• developing a mental health policy that complies with federal and state law
  • implementing an employee assistance program
  • training managers to recognize mental illness and make referrals
  • offering mental health wellness programs, such as stress reduction and mental health awareness trainings and mental health screening tools
  • supporting employees’ health care needs, including providing adequate health insurance and allowing treatment-related time off
  • addressing employees’ concerns about their co-workers, including providing support services in the event of a mental health-related emergency or death (e.g., attempted or completed suicide)
  • communicating with employees about mental health to allay their concerns about job loss, stigma, etc., and encourage them to get help

The good news is that there are a number of programs and resources to help employers address their workplace mental health needs. Today, we look at two companies that have successfully introduced mental health programs, and Clare Miller shares information about Right Direction, a new program from The Partnership for Workplace Mental Health and Employers Health.

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Good Business Cents: Mental Health in the Workplace

Clare Miller

Clare Miller
Director, Partnership for Workplace Mental Health

Organizations like the Partnership for Workplace Mental Health and Families for Depression Awareness have long advocated for employers to address mental health in the workplace, citing both visible (e.g., disability payments) and hidden (e.g., lost productivity) costs of depression among employees. As we have previously discussed on this blog, the Affordable Care Act (ACA) requires that mental health care be included in health care coverage. As the ACA carries an affirmative obligation for certain employers  (50 or more employees) to provide health insurance, employers now have the opportunity to impact employees’ mental health broadly through proactive wellness programs and individually through their employee assistance plans and ultimately their health insurance programs.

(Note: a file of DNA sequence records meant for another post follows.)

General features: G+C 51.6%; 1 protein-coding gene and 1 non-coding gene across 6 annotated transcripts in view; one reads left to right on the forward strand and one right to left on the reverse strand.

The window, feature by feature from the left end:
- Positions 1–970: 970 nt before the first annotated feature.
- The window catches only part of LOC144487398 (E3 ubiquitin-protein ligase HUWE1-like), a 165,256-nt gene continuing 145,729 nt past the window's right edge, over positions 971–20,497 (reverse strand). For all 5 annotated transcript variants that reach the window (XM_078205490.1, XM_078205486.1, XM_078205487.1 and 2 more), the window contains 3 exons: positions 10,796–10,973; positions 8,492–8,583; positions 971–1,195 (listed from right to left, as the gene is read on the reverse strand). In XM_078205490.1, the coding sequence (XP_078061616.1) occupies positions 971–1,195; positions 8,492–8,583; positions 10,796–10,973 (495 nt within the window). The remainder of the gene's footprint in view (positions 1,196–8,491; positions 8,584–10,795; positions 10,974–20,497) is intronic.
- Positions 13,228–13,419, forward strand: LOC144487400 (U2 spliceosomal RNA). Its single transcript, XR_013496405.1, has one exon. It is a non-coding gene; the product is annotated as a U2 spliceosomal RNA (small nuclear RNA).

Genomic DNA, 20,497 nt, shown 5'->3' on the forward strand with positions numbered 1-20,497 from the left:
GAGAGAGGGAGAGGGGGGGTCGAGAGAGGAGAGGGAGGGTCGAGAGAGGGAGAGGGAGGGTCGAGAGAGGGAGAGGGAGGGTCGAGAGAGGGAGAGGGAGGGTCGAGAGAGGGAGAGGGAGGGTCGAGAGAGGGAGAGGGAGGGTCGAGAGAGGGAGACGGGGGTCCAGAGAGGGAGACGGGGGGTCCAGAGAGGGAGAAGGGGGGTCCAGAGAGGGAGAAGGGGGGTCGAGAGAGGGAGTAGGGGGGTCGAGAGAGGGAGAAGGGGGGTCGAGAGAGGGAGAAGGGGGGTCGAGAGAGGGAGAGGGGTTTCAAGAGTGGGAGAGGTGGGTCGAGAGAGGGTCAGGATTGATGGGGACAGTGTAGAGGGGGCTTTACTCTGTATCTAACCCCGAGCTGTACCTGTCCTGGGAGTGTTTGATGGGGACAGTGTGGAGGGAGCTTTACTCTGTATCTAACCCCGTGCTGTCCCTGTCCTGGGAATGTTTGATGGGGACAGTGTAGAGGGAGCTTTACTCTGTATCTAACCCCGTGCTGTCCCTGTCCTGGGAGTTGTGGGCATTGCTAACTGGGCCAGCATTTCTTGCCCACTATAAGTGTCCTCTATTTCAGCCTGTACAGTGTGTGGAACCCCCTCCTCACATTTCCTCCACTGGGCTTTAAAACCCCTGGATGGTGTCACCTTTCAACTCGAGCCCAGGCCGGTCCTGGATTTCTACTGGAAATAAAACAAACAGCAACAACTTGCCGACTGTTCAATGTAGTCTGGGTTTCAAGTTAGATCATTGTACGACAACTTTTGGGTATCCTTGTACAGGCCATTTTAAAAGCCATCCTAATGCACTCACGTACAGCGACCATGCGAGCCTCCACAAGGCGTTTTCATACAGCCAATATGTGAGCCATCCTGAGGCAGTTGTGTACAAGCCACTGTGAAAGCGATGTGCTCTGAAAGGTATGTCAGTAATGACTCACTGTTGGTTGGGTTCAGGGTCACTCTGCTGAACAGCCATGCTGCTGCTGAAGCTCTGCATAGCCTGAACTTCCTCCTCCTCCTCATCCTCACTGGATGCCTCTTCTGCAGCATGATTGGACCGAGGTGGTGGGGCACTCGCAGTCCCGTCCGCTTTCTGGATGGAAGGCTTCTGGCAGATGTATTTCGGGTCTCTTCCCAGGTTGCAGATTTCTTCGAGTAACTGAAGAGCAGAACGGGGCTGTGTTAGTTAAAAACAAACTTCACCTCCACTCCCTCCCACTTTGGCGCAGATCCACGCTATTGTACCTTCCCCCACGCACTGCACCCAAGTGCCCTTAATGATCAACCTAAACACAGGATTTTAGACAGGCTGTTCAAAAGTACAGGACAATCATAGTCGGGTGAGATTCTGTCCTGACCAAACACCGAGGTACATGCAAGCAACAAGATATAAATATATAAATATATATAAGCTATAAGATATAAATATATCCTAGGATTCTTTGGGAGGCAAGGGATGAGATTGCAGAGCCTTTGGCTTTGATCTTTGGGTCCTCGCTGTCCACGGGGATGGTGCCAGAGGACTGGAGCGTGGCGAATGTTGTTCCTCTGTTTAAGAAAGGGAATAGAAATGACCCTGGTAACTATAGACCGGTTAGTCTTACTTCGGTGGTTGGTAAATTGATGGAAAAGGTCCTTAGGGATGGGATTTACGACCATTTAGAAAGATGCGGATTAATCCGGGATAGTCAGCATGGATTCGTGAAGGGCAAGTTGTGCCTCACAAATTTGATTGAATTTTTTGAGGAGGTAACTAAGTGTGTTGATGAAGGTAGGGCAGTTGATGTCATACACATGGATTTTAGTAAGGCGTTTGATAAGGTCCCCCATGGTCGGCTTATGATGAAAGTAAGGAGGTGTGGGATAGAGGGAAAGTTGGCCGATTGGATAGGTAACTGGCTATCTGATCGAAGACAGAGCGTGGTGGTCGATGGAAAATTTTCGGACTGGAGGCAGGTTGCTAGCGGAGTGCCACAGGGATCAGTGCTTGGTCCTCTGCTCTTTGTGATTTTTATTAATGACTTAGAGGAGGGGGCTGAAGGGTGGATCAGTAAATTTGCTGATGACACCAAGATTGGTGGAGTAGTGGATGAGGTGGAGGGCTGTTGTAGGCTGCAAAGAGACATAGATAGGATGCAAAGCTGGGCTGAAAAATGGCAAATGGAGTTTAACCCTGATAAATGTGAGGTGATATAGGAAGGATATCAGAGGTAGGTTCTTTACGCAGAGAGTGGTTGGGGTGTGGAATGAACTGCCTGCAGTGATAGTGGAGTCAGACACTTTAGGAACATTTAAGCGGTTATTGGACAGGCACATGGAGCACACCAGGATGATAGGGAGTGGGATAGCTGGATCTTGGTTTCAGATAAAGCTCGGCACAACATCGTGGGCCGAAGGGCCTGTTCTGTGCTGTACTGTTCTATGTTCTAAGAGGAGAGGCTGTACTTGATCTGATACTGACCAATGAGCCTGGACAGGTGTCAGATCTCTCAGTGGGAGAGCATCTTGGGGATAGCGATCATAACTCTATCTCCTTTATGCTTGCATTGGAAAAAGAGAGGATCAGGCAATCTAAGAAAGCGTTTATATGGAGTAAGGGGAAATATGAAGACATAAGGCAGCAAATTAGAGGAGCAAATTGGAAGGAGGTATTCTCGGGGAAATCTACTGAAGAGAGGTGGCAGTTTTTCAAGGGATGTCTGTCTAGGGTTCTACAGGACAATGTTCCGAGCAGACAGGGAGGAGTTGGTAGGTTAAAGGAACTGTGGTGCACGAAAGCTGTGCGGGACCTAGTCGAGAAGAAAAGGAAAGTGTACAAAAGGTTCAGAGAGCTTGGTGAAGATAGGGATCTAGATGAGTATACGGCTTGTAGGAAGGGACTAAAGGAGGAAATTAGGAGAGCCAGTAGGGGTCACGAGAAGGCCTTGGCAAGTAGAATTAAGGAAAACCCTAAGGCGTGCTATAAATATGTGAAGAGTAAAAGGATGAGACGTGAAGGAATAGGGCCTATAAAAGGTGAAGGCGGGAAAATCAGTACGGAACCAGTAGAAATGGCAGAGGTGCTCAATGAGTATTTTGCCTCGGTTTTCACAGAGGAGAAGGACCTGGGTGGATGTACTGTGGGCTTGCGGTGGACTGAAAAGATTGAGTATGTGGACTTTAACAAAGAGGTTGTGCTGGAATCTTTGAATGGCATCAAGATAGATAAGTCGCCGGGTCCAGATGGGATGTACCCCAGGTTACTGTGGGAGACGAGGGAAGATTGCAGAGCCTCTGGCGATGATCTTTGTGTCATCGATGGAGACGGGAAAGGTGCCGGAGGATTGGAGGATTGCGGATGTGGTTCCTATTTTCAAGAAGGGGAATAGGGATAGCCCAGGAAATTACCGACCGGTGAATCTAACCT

In this post, Clare Miller explains the essential role of employers in advancing mental health and—even apart from the ACA—the critical reasons for employers to address the mental health needs of their employees.

Employers are an important constituency to engage in advancing mental health in the United States given their power in affecting how much and what kind of care employees and dependents actually receive. Indeed, about 157 million Americans receive coverage through employer-sponsored health insurance.

Employers are getting more involved in healthcare because many realize that employees are their most important asset—their human capital. They’re also focused on healthcare because it is such an enormous expense, as evidenced by the oft-quoted fact that General Motors spends more on healthcare than on steel.